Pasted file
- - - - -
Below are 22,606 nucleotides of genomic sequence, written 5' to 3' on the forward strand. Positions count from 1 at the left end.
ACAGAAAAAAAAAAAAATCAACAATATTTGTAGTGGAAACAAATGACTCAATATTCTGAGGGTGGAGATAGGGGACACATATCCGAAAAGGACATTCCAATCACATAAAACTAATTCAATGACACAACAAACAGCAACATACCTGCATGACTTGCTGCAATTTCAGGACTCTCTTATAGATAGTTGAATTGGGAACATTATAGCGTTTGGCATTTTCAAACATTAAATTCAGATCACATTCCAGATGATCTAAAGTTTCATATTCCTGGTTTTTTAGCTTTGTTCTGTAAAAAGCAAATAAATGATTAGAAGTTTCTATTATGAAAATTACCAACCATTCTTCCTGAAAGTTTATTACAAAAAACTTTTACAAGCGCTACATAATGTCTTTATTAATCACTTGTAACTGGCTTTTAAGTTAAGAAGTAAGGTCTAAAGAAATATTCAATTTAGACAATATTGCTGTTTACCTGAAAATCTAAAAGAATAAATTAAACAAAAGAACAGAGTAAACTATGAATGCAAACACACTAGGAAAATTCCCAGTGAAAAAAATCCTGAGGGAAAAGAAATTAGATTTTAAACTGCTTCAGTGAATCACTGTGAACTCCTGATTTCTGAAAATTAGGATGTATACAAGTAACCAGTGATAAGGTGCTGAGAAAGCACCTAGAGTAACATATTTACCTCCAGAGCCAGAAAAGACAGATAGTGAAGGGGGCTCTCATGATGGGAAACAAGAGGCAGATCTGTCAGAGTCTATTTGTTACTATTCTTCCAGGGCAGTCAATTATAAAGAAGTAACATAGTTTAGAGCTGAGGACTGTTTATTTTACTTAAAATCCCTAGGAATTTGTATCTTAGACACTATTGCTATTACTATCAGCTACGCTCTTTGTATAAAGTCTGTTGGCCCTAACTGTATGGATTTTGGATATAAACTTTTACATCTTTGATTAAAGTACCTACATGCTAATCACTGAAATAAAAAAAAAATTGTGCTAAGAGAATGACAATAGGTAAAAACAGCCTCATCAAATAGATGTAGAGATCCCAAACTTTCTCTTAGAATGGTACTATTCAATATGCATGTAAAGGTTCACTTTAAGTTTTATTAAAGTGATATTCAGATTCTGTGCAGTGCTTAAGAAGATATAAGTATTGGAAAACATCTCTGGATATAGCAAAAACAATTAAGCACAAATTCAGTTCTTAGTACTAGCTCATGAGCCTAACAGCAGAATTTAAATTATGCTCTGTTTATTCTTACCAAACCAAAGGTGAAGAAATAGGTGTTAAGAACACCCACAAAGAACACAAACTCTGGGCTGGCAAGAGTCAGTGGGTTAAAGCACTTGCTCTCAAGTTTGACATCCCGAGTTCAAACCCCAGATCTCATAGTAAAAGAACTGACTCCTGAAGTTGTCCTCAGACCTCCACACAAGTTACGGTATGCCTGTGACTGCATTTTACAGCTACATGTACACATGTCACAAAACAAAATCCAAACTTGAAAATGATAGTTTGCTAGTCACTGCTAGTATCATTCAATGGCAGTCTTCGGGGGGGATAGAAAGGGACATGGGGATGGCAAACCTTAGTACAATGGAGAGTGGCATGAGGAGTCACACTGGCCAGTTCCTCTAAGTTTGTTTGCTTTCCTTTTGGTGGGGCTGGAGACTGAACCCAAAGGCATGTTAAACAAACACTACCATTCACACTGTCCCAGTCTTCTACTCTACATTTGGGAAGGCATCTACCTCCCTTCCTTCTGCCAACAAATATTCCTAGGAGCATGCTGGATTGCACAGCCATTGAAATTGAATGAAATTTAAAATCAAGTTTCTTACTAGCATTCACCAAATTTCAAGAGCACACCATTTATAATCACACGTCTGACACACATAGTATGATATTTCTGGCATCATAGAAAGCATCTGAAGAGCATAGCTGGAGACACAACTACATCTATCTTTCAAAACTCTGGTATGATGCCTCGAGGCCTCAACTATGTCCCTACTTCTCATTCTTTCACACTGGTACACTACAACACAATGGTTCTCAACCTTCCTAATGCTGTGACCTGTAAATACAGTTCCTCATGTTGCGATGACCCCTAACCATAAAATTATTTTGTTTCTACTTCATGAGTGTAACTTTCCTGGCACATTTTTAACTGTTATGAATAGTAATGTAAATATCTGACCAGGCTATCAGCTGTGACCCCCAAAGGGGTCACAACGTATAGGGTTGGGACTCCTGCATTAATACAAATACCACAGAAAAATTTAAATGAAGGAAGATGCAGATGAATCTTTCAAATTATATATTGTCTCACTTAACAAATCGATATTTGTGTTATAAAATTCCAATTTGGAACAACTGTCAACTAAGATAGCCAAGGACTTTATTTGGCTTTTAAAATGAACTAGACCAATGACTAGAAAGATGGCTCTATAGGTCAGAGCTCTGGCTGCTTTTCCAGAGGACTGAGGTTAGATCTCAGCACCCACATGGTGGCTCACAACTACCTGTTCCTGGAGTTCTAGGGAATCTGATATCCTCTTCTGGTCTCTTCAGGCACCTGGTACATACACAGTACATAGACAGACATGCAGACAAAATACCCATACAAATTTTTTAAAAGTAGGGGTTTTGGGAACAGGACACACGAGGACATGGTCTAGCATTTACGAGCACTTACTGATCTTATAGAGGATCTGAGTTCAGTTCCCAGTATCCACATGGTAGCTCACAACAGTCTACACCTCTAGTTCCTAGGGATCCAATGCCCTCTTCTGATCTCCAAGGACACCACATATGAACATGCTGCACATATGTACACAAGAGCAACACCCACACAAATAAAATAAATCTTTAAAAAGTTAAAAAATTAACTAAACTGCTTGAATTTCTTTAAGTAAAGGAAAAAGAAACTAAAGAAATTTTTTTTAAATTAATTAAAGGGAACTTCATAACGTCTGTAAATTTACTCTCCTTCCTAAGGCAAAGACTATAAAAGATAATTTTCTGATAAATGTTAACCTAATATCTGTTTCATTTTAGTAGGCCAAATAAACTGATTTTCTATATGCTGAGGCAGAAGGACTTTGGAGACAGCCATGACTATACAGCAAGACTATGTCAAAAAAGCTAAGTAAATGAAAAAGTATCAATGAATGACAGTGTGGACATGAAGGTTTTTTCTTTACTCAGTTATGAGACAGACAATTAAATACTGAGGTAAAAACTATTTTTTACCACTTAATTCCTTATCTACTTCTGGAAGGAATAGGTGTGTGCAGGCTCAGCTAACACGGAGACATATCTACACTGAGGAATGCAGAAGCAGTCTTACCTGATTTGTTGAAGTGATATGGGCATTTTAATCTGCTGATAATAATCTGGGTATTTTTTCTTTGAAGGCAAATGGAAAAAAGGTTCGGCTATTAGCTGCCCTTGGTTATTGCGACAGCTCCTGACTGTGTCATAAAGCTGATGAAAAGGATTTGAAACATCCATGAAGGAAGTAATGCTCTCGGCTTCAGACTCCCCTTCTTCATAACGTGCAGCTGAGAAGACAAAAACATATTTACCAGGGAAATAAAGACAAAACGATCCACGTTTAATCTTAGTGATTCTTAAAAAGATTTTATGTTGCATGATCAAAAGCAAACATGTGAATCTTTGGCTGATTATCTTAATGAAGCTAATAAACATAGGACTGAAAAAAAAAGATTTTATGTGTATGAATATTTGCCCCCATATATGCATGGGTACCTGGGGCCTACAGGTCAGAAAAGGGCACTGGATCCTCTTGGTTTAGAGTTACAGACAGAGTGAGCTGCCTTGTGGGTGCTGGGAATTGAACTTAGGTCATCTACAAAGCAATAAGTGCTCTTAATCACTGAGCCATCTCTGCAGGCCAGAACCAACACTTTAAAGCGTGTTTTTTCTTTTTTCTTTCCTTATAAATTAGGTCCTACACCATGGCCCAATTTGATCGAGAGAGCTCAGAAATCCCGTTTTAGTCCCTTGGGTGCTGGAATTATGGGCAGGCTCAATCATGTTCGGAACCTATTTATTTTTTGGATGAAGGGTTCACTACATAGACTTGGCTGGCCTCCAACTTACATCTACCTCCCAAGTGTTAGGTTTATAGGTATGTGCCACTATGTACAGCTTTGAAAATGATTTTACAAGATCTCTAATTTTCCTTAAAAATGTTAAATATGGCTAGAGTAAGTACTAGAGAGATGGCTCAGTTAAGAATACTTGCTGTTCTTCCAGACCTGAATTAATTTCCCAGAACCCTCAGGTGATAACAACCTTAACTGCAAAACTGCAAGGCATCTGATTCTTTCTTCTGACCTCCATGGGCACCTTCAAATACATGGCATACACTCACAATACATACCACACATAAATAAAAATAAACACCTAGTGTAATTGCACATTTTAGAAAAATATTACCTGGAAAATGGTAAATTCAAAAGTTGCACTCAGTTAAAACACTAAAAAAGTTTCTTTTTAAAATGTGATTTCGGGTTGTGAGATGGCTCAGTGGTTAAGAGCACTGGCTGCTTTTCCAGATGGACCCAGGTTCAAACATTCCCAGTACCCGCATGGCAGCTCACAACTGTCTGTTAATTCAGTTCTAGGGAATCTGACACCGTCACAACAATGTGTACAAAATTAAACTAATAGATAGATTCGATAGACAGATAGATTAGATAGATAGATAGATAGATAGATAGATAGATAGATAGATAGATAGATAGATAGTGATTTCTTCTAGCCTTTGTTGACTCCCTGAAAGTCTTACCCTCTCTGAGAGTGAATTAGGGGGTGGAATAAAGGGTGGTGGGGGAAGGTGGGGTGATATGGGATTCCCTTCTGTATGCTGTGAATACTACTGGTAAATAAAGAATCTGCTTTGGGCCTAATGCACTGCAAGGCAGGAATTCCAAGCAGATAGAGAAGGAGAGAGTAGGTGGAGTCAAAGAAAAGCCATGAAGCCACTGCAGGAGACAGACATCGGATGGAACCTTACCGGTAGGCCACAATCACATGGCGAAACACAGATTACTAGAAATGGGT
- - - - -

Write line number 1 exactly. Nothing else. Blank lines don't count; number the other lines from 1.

Below are 22,606 nucleotides of genomic sequence, written 5' to 3' on the forward strand. Positions count from 1 at the left end.